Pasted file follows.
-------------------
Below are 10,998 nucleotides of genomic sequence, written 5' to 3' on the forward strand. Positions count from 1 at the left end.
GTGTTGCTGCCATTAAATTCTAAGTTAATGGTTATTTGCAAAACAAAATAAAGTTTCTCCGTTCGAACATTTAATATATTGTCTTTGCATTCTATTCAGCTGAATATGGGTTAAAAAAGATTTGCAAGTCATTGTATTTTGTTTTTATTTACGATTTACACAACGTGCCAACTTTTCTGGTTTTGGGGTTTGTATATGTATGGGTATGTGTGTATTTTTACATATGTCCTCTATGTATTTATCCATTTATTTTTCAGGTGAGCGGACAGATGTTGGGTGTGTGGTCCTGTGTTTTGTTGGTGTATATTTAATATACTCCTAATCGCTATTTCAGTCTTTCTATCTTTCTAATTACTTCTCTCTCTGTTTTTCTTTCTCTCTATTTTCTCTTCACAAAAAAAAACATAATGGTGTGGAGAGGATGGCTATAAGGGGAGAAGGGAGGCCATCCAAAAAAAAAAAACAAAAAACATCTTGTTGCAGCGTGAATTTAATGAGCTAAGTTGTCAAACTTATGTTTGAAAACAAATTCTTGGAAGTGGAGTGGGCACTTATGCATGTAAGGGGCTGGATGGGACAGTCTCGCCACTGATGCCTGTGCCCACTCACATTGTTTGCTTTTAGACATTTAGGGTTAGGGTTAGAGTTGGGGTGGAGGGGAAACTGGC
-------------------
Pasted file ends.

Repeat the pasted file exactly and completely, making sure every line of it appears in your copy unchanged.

Below are 10,998 nucleotides of genomic sequence, written 5' to 3' on the forward strand. Positions count from 1 at the left end.
GTGTTGCTGCCATTAAATTCTAAGTTAATGGTTATTTGCAAAACAAAATAAAGTTTCTCCGTTCGAACATTTAATATATTGTCTTTGCATTCTATTCAGCTGAATATGGGTTAAAAAAGATTTGCAAGTCATTGTATTTTGTTTTTATTTACGATTTACACAACGTGCCAACTTTTCTGGTTTTGGGGTTTGTATATGTATGGGTATGTGTGTATTTTTACATATGTCCTCTATGTATTTATCCATTTATTTTTCAGGTGAGCGGACAGATGTTGGGTGTGTGGTCCTGTGTTTTGTTGGTGTATATTTAATATACTCCTAATCGCTATTTCAGTCTTTCTATCTTTCTAATTACTTCTCTCTCTGTTTTTCTTTCTCTCTATTTTCTCTTCACAAAAAAAAACATAATGGTGTGGAGAGGATGGCTATAAGGGGAGAAGGGAGGCCATCCAAAAAAAAAAAACAAAAAACATCTTGTTGCAGCGTGAATTTAATGAGCTAAGTTGTCAAACTTATGTTTGAAAACAAATTCTTGGAAGTGGAGTGGGCACTTATGCATGTAAGGGGCTGGATGGGACAGTCTCGCCACTGATGCCTGTGCCCACTCACATTGTTTGCTTTTAGACATTTAGGGTTAGGGTTAGAGTTGGGGTGGAGGGGAAACTGGC